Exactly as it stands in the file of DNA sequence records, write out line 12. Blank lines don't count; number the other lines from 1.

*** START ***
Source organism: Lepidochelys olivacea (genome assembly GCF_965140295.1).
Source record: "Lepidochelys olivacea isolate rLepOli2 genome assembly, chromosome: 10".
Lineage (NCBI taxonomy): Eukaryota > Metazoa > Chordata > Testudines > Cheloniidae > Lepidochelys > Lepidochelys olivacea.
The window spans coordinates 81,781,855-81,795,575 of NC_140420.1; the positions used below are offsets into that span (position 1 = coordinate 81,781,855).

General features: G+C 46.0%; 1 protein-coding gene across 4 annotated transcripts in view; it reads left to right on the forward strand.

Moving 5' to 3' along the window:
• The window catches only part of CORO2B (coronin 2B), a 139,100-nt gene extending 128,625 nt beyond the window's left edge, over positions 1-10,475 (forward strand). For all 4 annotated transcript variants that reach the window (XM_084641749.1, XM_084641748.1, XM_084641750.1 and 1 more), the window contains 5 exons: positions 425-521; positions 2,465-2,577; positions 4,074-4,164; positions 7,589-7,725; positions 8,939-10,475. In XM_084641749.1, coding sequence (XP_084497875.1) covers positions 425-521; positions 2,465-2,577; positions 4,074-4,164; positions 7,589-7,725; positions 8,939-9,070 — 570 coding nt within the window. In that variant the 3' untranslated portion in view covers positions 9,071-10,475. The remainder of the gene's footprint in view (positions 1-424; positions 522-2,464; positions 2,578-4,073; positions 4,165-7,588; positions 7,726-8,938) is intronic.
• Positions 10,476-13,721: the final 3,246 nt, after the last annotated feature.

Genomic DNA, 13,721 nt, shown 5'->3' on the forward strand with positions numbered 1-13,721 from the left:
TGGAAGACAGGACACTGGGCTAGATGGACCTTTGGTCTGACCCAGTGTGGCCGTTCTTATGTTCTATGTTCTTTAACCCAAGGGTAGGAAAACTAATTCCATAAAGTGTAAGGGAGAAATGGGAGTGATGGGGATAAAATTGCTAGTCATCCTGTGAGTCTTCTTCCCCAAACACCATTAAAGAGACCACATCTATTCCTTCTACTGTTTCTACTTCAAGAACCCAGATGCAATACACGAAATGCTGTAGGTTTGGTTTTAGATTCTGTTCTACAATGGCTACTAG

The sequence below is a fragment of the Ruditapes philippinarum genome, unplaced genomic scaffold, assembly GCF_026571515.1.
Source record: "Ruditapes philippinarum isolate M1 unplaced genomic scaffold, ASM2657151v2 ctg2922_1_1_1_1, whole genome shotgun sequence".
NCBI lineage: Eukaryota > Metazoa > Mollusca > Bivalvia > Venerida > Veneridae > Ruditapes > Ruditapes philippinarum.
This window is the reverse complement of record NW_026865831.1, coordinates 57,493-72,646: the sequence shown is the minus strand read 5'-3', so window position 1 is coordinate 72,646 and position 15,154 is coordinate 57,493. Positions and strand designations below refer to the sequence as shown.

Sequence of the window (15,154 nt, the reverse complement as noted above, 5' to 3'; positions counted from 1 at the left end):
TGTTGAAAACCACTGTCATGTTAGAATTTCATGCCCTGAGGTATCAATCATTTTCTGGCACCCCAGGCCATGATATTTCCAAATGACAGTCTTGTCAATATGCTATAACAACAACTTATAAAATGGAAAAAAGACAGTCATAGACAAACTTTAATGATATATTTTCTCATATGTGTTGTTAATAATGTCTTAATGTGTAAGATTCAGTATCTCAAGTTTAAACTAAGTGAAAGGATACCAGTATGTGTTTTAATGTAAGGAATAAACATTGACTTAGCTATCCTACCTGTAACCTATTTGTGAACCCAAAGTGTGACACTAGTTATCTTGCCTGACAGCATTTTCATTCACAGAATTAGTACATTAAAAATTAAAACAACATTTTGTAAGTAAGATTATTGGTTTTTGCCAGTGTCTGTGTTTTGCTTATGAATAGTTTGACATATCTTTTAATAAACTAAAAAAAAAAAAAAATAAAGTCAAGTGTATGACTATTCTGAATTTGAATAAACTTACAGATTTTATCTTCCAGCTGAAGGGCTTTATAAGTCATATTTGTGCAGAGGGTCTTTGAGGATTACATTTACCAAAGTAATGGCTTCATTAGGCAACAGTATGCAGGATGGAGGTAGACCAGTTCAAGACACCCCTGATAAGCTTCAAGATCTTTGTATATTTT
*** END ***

Source record: "Ruditapes philippinarum isolate M1 unplaced genomic scaffold, ASM2657151v2 ctg2922_1_1_1_1, whole genome shotgun sequence".